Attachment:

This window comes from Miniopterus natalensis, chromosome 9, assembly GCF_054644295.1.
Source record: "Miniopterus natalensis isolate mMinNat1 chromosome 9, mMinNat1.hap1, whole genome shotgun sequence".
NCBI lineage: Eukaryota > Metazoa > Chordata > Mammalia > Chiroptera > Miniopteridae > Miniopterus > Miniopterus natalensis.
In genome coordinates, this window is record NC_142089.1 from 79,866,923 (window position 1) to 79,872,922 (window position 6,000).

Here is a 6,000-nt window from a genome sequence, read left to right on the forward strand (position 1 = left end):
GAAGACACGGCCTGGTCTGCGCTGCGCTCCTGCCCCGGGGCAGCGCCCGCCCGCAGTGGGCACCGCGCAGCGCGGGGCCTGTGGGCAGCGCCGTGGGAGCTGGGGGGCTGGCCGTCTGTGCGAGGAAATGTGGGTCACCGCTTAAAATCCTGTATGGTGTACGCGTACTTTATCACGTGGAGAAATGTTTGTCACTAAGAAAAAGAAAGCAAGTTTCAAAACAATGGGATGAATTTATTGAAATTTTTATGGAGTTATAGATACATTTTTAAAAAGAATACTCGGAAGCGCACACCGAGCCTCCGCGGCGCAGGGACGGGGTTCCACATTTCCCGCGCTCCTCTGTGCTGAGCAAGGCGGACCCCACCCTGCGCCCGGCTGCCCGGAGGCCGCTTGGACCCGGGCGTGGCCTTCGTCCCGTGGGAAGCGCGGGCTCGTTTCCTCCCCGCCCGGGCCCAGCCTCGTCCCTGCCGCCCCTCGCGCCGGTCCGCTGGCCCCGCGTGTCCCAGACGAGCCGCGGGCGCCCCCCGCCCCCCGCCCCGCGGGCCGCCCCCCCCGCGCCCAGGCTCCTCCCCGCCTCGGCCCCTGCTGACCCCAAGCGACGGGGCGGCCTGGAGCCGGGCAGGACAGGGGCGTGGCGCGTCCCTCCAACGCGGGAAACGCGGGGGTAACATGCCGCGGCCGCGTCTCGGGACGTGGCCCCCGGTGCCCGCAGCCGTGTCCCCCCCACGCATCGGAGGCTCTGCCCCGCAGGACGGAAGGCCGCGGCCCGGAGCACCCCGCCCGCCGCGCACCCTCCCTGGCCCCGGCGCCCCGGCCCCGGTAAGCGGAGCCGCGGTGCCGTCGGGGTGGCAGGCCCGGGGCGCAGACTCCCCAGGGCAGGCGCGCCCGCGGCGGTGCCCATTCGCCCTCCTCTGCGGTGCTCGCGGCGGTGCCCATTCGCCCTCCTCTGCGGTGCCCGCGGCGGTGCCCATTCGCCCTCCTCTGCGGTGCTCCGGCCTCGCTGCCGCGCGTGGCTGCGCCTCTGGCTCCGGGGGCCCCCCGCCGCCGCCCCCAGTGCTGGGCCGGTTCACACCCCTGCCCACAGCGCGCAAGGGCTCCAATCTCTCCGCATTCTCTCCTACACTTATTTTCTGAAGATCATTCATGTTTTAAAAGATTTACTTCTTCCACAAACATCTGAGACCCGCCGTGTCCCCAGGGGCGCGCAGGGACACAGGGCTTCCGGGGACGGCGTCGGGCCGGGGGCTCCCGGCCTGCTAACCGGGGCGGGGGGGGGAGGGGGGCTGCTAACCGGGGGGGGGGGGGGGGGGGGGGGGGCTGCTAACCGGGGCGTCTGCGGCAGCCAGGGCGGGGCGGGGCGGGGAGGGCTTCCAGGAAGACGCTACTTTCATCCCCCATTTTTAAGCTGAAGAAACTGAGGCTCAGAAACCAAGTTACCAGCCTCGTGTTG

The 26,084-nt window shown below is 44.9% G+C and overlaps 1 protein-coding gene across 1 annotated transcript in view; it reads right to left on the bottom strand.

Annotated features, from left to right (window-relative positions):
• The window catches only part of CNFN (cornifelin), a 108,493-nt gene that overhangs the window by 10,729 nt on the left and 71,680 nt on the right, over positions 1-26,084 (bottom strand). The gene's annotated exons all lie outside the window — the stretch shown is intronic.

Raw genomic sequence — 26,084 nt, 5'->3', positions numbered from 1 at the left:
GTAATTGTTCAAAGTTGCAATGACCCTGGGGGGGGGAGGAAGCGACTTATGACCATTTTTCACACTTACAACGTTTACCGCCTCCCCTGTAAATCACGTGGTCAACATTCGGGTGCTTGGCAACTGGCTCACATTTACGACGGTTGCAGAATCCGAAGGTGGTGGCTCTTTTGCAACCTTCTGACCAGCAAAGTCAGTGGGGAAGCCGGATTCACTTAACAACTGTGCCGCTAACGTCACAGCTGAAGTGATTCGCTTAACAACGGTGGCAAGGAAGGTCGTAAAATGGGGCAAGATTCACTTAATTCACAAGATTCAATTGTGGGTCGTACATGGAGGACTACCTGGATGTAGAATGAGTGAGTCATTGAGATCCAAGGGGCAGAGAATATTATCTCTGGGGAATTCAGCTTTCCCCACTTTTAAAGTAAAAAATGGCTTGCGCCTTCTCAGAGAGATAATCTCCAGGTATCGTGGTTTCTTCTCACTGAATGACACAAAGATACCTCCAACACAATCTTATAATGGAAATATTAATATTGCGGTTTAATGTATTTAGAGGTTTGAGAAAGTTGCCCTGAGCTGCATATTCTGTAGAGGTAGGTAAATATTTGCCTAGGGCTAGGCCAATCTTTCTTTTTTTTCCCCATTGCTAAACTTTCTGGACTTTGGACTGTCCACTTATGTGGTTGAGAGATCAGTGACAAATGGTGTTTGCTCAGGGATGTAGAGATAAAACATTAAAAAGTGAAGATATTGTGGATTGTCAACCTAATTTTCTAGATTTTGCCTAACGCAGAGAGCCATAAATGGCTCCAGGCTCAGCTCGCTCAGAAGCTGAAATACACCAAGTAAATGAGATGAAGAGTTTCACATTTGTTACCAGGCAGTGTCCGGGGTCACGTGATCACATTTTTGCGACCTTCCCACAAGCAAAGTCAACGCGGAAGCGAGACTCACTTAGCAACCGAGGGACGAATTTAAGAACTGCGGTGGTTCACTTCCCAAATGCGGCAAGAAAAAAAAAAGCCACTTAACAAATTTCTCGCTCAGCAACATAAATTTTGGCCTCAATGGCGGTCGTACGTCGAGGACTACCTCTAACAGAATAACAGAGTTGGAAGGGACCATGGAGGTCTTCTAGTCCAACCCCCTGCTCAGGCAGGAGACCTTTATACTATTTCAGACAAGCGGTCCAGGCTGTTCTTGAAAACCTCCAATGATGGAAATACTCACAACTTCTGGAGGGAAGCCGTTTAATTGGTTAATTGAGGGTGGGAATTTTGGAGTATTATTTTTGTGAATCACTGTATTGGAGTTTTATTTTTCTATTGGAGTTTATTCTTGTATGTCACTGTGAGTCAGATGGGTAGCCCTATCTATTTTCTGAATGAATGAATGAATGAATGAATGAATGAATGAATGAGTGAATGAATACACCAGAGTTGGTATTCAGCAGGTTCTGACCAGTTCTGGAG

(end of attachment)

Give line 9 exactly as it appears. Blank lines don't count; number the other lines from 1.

• The window catches only part of CNFN (cornifelin), a 108,493-nt gene that overhangs the window by 10,729 nt on the left and 71,680 nt on the right, over positions 1-26,084 (bottom strand). The gene's annotated exons all lie outside the window — the stretch shown is intronic.